In­spired by the lack of books for teens, Leâ Hoaøng penned his de­but novel

Viet Nam News - - FRONT PAGE -

In­spired by the lack of books for teenagers, film di­rec­tor Leâ Hoaøng penned a 280-page de­but novel ti­tled: Why Isn’t My Teacher a Teenager For­ever.

HCM CITY — After sev­eral years of work­ing in film, the tal­ented di­rec­tor Leâ Hoaøng has writ­ten his first book, Sao Thaày

Khoâng Maõi Teen Teen (Why Isn’t My Teacher in His Teens For­ever?), which was re­leased in HCM City this week.

The 280- page book in­cludes dozens of lively works by young painters from the HCM City Cul­ture and Art Pub­lish­ing House.

It tells sto­ries about a 17year-old girl, Ly Cuùn, and her class­mates, who dis­cover life and love to­gether. The book also pro­vides in­for­ma­tion on the his­tory of HCM City, a sub­ject that many youth know lit­tle about.

Hoaøng told the lo­cal me­dia that he had de­cided to write a book aimed at teenagers be­cause he thought it “ was crit­i­cal that teenagers have ac­cess to good- qual­ity books suit­able to their needs ” .

The book high­lights teens’ loves and dreams, writ­ten with the au­thor’s great imag­i­na­tion and flair.

More than 10,000 copies of the book have been printed and dis­trib­uted by the HCM City Cul­ture and Arts Pub­lish­ing House and Phöông Nam


“I’m a fan of Hoaøng’s movies. I think Hoaøng’s book will be popular with both teenagers and adults be­cause they are full of myth­i­cal be­ings and re­al­is­tic fea­tures,” said Vuõ Hoaøng Ñieäp, a first-year stu­dent at the HCM City Law Univer­sity.

“ I be­lieve Hoaøng knows what young peo­ple think and want,” she added.

Many par­ents and ed­u­ca­tors are trou­bled by teenagers turn­ing to read­ily avail­able Viet­namese and for­eign adult books, as good-qual­ity teenager books are sorely lack­ing in the mar­ket.

Com­ment­ing on the sit­u­a­tion, a high school teacher said that teenagers were not ma­ture enough to fully un­der­stand the con­tent in adult books, and thus might be neg­a­tively af­fected by it.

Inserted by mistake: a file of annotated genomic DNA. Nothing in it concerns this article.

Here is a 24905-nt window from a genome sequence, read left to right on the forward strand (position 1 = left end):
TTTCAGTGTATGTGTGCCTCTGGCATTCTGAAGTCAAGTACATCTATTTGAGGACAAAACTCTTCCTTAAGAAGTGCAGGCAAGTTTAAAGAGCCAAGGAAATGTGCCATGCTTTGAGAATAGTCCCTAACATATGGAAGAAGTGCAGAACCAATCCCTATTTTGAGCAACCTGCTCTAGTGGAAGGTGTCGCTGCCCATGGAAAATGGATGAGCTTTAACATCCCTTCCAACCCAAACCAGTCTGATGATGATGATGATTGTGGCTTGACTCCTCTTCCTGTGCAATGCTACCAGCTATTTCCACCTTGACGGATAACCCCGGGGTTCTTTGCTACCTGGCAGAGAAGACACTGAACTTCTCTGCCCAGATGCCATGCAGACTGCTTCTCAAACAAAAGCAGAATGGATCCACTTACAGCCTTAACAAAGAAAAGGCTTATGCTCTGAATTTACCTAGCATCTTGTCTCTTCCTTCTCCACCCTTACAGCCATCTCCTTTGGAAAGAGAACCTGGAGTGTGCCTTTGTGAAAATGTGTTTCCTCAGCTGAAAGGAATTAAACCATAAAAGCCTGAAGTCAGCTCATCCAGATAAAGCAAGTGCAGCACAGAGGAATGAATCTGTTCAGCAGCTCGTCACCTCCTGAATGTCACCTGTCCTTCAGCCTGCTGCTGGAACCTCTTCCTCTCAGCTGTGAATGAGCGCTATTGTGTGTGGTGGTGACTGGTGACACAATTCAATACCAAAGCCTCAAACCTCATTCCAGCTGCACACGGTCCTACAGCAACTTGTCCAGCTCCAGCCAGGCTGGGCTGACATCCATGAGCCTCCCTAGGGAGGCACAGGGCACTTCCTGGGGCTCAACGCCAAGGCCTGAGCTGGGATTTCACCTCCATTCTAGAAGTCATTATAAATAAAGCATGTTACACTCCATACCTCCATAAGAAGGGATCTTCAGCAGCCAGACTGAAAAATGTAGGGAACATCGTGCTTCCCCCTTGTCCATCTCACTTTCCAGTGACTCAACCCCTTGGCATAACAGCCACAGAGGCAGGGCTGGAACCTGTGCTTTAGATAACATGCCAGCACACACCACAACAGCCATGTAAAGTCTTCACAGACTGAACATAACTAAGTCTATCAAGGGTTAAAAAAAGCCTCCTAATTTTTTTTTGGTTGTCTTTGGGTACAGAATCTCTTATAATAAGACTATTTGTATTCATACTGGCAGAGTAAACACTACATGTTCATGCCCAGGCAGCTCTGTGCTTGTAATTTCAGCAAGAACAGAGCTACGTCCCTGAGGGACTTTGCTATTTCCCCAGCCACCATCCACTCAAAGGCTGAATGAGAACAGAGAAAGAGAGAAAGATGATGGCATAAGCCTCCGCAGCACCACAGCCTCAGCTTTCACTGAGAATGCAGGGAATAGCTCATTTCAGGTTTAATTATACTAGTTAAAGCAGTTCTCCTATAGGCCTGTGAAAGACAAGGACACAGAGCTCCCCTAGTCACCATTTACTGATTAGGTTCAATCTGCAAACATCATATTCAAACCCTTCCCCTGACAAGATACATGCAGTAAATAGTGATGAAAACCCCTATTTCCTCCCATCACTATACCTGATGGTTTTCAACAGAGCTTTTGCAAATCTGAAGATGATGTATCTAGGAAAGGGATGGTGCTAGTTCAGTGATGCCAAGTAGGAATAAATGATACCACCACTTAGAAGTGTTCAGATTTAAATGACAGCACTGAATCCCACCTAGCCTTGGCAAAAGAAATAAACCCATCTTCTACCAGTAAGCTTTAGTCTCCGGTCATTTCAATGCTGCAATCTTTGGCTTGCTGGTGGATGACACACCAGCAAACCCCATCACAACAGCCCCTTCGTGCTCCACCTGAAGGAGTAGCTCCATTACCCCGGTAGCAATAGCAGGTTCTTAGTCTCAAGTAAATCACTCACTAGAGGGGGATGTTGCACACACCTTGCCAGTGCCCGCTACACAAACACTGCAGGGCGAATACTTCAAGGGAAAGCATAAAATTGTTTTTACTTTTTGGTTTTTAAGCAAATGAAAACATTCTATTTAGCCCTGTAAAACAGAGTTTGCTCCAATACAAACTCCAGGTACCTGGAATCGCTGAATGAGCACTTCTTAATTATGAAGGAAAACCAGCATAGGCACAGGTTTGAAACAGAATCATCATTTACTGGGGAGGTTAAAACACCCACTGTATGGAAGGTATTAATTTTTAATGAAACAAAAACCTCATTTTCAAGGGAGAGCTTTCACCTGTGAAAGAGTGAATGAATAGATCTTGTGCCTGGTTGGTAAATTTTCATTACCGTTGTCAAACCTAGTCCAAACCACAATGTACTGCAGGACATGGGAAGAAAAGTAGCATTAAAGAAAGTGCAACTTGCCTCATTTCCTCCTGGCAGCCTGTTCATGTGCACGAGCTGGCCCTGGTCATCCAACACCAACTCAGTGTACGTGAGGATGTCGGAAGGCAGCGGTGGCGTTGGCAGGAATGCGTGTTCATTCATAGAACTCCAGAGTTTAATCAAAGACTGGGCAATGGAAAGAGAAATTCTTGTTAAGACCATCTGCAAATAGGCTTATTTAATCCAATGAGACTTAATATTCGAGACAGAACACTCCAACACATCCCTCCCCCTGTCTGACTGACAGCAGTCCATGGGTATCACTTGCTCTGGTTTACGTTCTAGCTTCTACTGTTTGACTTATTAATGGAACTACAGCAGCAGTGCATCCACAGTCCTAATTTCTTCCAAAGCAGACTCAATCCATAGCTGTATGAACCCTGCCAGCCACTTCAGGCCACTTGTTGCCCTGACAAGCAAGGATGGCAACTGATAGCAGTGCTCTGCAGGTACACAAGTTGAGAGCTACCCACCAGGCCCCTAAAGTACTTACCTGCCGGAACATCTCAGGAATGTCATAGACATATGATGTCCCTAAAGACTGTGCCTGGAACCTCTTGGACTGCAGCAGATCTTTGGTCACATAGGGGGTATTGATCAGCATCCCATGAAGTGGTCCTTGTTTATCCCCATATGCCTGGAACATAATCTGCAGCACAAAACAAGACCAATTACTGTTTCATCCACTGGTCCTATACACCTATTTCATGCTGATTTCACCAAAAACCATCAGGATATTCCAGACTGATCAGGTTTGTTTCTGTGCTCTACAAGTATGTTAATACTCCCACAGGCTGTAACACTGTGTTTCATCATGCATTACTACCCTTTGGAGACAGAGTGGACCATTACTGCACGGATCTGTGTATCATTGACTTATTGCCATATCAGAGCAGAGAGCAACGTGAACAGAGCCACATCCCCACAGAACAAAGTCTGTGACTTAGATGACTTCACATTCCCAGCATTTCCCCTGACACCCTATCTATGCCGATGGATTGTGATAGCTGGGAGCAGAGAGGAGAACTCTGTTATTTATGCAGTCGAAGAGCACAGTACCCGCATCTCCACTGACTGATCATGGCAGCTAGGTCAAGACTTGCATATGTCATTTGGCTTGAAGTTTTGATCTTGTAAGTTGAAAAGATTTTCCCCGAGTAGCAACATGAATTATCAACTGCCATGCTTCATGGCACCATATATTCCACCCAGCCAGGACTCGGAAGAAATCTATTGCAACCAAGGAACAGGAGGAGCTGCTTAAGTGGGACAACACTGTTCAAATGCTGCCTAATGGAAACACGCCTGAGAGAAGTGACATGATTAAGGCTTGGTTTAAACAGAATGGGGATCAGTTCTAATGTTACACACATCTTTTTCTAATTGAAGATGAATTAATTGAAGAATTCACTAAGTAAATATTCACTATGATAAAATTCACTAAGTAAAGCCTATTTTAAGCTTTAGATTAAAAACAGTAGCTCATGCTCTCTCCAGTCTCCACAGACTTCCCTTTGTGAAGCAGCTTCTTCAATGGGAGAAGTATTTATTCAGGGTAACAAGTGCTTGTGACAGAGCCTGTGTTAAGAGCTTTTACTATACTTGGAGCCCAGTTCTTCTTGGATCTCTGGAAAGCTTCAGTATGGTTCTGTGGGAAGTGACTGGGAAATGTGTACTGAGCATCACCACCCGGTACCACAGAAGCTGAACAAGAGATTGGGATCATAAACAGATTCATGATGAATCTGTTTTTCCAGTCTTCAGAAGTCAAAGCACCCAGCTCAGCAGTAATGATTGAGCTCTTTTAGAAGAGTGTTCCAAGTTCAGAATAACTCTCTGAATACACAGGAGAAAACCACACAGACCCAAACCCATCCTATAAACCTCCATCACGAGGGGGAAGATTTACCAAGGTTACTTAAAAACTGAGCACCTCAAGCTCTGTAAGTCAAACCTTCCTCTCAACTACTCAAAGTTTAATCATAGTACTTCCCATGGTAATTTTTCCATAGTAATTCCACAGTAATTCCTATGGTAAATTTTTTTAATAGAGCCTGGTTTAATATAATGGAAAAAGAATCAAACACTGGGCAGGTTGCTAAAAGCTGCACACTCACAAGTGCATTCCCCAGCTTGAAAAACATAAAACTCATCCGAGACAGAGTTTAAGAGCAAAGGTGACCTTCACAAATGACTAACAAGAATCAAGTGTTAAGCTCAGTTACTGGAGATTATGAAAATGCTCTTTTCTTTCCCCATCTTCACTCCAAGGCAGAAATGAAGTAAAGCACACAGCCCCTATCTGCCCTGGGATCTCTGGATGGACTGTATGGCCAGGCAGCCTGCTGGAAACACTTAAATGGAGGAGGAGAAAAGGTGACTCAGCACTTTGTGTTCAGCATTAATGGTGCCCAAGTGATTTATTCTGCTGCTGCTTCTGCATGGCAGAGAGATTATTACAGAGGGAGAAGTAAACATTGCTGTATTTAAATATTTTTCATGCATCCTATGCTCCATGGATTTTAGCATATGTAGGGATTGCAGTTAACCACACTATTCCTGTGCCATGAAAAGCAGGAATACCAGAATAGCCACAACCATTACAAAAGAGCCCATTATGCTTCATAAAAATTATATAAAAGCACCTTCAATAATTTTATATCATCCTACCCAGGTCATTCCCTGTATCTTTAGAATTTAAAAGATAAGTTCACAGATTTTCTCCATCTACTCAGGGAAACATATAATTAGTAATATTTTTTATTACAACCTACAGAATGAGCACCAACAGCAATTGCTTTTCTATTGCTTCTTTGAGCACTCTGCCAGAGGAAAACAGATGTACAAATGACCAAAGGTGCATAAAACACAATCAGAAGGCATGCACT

More­over, for­eign adult books could even be more harm­ful be­cause teenagers find alien the western way of think­ing.

“I be­come wor­ried when some of my stu­dents get more ex­cited about so­cial re­la­tion­ships, money, crime and sex as de­picted in adult books than about school­work and friends, ” said Phan Thò Nguyeät AÙnh, core teacher at the Hoàng Haø School in Taân Bình Dis­trict.

Many par­ents al­low their teenagers to in­dulge in adult books, and ef­forts need to be made to change this at­ti­tude, she added.

Un­for­tu­nately, Viet­namese teenage books are few and far be­tween, and many are bor­ing. Thus, they lose out to ex­cit­ing pro­duc­tions from the US, France, Ja­pan and other coun­tries.

“I think lo­cal au­thors pre­fer to write for adults and young chil­dren. They are un­der the mis­per­cep­tion that teenagers will en­joy chil­dren’s books,” said Ñieäp, adding that her par­ents bought chil­dren’s books for her when she was at high school. —

Teen fic­tion: Sao Thaày Khoâng Maõi Teen Teen (Why isn’t My Teacher in His Teens For­ever?) by di­rec­tor Leâ Hoaøng was re­leased in HCM City this week. — Photo phuong­nam­book.com.vn

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